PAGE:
Patient questions: Is mast cell disease autoimmune?
Autoimmune disease is when your body has an abnormal immune response to something that is a normal part of the body. There are more than eighty currently identified autoimmune diseases and they affect a significant population worldwide. At least 2% of women are estimated to have at least one autoimmune condition. Multiple sclerosis, rheumatoid arthritis and lupus are examples of autoimmune disease. Autoimmune diseases can affect small areas or multiple organs or targets throughout the body.
There are a number of possible causes of autoimmune disease. Some well supported theories include:
1. Molecular mimicry. This occurs when the body is exposed to an external danger and direct antibodies and immune defense against this danger. However, once the danger has been resolved, the antibodies and immune defense are directed toward damaging some normal part of the body that by happenstance looks like the dangerous thing. A classic example of this is development of rheumatic fever, PANDAS and other complications after a Streptococcus infection. The body makes antibodies to fight Strep, the Strep is killed and infection resolved, but the antibodies then attack things in the body that look like strep to the antibodies.
2. Genetic predisposition. Mutations and improper expression of genes that mediate tolerance, like HLA genes, can result in autoimmune disease. In these patients, these anomalies cause the body to fail to recognize itself as “safe”.
3. Cryptic determinants. This refers to the situation in which a hidden part of a normal structure in the body is not usually “seen” by the rest of the body. When that hidden part is exposed to the rest of the body, the immune system does not recognize it and attacks it, thinking it is dangerous. I imagine this as a waterway in a year of drought. A river has many small black rocks on the bottom. When the water is high, like most years, you cannot see these rocks. In a year of drought, the water level drops and you can the black rocks on the bottom. They were always a natural part of the riverbed, and they were always there, you just couldn’t see them. This can happen inside the body too. Sometimes your immune system sees things that were always there but not seen by it before.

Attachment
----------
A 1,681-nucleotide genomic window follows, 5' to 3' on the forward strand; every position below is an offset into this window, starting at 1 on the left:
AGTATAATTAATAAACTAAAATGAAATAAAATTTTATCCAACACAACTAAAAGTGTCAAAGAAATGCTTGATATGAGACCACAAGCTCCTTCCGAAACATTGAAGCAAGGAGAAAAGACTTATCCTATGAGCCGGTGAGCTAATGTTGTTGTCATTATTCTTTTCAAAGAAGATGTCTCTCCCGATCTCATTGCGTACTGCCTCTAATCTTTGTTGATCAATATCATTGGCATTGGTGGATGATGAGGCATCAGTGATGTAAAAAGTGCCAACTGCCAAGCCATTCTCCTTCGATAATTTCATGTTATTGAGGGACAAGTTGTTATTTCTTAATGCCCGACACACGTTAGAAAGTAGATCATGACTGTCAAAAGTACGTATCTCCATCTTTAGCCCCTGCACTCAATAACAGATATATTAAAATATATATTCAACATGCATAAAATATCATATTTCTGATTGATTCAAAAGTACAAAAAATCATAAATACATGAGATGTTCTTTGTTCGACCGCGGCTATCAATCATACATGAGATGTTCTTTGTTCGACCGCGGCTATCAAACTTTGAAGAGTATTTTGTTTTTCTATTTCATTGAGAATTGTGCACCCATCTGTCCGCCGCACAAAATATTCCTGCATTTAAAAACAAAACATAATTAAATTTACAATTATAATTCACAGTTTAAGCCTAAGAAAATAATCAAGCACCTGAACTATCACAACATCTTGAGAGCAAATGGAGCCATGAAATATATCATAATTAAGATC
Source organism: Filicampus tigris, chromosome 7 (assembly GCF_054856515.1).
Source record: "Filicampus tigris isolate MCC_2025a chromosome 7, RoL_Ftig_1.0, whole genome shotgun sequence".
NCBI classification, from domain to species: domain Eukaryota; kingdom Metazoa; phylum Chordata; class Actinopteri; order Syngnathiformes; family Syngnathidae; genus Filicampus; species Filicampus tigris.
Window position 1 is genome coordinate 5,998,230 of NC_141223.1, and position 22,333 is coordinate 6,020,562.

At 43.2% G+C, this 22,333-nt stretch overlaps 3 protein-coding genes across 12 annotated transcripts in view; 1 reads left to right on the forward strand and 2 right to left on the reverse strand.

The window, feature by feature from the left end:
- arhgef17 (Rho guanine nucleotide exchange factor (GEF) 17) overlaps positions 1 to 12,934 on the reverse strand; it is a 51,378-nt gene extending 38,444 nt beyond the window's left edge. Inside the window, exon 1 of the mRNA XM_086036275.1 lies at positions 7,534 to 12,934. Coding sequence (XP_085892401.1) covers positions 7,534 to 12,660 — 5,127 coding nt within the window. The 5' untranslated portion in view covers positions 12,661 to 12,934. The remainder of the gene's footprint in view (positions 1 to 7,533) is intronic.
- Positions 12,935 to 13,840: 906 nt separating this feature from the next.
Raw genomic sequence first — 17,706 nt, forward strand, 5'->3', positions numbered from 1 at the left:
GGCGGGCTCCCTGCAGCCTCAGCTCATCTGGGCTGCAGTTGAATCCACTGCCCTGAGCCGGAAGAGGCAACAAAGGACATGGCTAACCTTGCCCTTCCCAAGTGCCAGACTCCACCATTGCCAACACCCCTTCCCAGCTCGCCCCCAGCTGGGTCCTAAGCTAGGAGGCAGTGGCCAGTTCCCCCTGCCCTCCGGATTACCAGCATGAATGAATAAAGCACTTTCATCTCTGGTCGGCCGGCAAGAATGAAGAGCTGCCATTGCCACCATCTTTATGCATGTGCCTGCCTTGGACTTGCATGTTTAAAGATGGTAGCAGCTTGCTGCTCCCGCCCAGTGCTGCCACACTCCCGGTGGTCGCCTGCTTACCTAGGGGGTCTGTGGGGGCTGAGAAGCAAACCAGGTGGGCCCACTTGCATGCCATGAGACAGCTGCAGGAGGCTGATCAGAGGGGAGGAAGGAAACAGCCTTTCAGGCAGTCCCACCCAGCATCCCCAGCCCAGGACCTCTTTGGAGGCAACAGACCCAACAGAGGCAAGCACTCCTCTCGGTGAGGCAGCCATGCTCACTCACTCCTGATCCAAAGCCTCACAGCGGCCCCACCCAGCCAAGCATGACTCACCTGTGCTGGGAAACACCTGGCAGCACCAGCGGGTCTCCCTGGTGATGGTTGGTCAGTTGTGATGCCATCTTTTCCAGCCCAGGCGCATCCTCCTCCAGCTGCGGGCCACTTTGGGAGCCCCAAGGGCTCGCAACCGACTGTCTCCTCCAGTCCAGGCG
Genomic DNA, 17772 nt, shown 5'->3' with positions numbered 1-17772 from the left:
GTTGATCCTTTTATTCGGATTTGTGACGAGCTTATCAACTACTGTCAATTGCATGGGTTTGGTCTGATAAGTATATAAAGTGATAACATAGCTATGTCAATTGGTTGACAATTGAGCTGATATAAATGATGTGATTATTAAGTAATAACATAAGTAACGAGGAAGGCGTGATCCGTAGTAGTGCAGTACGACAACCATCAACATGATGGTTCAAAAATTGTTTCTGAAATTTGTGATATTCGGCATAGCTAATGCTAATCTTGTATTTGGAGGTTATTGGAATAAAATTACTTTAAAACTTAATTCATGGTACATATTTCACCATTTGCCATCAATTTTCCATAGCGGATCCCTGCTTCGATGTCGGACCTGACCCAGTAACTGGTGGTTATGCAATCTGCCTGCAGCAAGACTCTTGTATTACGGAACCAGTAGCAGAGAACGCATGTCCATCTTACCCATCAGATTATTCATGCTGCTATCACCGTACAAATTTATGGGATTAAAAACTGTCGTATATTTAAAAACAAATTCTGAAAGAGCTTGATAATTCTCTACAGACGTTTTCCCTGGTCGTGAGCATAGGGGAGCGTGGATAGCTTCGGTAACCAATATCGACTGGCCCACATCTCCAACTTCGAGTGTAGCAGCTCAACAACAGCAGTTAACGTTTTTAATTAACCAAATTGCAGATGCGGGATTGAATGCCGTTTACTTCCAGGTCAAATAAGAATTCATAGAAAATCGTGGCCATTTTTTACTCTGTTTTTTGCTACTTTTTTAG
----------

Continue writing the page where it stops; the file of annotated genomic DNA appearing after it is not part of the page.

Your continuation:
The key feature unifying autoimmune diseases is that the immune system directly targets a part of the body that is normal and healthy. In lupus, the body makes antibodies that target the DNA inside our cells, which is not just normal but critically important to survival. It doesn’t target defective DNA, it targets regular old, keeps us alive, DNA.
Mast cell diseases are not autoimmune diseases. Mast cell diseases are not directly their attacks to a normal, healthy part of the body. In mast cell disease, mast cells are dysregulated and behave inappropriately. While this can damage parts of the body, this damage occurs due to the general inflammatory environment rather than because mast cells specifically targeted those parts of the body. Aberrant mast cells aren’t saying, “Quick, there’s an intruder in the liver! Let’s go get them!” when it’s just your regular liver hanging out. They are just so activated that mediator release could damage some cells in the liver, and in other places at the same time. The mast cell activation does not specifically target the liver in this scenario.
A confusing aspect of mast cell disease is that MCAS can occur secondary to autoimmune disease and many MCAS patients have autoimmune disease. In this patient population, the MCAS is probably induced by the inflammation caused by the autoimmune disease. Even still, while the primary autoimmune disease targets specific parts of the body, MCAS does not target specific parts of the body to attempt to destroy them.